It should not be a goal to align legacy TLD policies with new TLD policies.
ICANN dropped a bombshell yesterday: it’s planning to remove all price controls on .org and .info domain names.
The organization justified this move by saying:
This change will not only allow the [.org/info] renewal agreement to better conform with the base registry agreement, but also takes into consideration the maturation of the domain name market and the goal of treating the Registry Operator equitably with registry operators of new gTLDs and other legacy gTLDs utilizing the base registry agreement.
The proposed agreement also adds Uniform Rapid Suspension, a trademark rights protection mechanism that was created as part of the new top level domain program. It allows trademark holders to quickly take down domains that are alleged to be cybersquatting. ICANN has previously added URS to several other top level domain contracts as they have renewed.
ICANN’s justification seems to be that all registries should play by the same rules. But this ignores the environment in which these domain names were launched and registered by customers. It is, in effect, a retroactive change to policy.
It’s true that new top level domain registries can jack up their prices as much as they want. However, compared to legacy TLDs, these price increases were allowed from the start. The most recent .org and .info registry agreements had price controls baked in that only allowed prices to increase 10% per year. That’s a lot, but it’s not unlimited.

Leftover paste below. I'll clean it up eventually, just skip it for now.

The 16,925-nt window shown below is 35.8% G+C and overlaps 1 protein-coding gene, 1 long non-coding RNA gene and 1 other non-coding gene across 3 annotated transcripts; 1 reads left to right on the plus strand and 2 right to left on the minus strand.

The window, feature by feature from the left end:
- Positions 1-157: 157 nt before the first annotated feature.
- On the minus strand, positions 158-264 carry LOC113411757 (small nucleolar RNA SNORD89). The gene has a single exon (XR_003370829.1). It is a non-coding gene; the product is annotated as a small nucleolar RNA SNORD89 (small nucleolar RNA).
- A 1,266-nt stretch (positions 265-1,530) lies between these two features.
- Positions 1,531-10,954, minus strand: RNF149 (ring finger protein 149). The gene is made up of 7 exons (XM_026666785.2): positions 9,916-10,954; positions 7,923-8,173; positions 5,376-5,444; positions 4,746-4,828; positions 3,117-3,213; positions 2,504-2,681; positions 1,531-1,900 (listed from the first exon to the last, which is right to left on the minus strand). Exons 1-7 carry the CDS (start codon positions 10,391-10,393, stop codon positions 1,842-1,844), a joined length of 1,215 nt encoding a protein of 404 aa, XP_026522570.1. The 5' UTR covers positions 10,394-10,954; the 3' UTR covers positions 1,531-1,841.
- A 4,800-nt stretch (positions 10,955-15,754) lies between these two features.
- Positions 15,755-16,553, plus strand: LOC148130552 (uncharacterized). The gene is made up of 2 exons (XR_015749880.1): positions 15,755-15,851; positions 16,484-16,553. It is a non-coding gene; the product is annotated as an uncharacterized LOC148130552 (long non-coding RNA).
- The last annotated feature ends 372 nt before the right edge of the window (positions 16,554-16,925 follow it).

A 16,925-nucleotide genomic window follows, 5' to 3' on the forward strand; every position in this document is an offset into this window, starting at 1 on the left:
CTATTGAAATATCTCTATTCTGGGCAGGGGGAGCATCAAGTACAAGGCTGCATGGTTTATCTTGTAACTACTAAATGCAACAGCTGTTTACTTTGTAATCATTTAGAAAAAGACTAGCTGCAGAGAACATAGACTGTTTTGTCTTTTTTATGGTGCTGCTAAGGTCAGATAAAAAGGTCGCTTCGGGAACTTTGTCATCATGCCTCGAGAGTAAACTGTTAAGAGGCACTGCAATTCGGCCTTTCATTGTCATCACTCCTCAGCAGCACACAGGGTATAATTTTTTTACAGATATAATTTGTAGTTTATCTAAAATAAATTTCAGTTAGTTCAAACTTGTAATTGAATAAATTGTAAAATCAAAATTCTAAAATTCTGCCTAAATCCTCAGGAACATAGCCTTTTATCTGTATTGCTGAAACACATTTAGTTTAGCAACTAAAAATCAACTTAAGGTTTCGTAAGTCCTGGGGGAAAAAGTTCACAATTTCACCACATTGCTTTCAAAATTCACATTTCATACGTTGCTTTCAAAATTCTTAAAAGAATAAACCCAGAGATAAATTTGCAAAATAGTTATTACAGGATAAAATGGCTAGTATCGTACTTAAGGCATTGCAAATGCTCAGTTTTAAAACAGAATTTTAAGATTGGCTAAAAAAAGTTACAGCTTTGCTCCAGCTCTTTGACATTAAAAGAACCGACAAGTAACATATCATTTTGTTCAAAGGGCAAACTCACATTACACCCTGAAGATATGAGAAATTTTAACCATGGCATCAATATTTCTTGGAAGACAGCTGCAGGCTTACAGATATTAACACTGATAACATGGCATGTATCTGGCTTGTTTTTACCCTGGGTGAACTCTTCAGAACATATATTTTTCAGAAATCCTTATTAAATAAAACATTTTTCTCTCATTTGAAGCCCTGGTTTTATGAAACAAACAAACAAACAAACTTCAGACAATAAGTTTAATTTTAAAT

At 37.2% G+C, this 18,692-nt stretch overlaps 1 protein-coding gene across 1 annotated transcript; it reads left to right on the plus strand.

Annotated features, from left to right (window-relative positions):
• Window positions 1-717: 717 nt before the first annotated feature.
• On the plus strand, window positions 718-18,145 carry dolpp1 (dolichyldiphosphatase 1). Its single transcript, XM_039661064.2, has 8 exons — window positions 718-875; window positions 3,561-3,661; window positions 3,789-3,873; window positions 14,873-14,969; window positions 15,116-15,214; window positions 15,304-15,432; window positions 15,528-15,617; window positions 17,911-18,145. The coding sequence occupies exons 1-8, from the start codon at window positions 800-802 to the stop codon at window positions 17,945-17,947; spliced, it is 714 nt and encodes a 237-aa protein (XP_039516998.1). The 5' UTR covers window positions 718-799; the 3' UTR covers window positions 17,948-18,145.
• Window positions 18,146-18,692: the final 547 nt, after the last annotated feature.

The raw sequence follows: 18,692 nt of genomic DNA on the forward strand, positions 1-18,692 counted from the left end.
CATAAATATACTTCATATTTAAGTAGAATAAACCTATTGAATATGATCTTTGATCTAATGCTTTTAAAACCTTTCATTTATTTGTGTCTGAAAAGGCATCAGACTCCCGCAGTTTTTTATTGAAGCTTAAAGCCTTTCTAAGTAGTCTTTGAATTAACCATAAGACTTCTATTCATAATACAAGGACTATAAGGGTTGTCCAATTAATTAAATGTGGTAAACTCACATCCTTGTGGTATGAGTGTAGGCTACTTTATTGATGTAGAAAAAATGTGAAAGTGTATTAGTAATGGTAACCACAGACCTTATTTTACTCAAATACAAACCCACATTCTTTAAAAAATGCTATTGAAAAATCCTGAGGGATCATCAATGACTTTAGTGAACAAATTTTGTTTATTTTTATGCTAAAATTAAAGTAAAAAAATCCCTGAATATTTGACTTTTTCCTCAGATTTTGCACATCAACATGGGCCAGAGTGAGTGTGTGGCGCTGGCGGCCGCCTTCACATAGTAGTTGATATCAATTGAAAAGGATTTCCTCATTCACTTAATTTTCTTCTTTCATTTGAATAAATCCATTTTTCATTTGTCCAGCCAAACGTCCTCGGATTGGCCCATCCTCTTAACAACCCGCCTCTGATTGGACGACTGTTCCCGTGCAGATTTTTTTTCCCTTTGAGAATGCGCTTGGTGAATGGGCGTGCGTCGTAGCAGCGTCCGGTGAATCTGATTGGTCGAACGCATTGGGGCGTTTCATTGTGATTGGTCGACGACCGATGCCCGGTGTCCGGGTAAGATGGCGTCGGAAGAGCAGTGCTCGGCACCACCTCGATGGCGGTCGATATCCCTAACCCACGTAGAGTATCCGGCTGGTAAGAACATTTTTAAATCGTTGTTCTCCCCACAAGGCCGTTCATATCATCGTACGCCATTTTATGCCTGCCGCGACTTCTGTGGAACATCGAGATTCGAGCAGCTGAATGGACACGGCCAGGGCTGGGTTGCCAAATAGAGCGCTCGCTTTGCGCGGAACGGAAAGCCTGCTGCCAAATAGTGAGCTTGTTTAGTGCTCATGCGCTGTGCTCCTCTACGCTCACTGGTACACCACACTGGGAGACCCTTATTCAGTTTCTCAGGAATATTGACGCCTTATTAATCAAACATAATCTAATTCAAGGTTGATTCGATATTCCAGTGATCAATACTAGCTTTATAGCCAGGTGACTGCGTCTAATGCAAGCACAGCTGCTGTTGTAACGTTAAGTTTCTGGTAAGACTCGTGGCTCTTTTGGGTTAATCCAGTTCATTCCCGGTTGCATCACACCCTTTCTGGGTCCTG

So people who have registered .org and .info domains with the understanding that price increases would be capped are suddenly using domains that could theoretically cost thousands of dollars to renew.
While I doubt that Public Interest Registry (.org) and Afilias (.info) will increase prices that much, history tells us that the existing customers are the ones that will end up paying the higher prices. Registries generally discount first-year registrations, not renewals. So it’s reasonable to expect that these registries will increase the base cost going forward but then offer specials on new registrations.
ICANN notes that “Protections for existing registrants will remain in place, in line with the base registry agreement.” These protections are just allowing existing registrants to renew their domains for up to 10 years at current prices before price hikes take effect. That just kicks the can down the road.
One of ICANN’s missions is the stability of the DNS. Allowing uncapped price changes adds instability to the market behind it.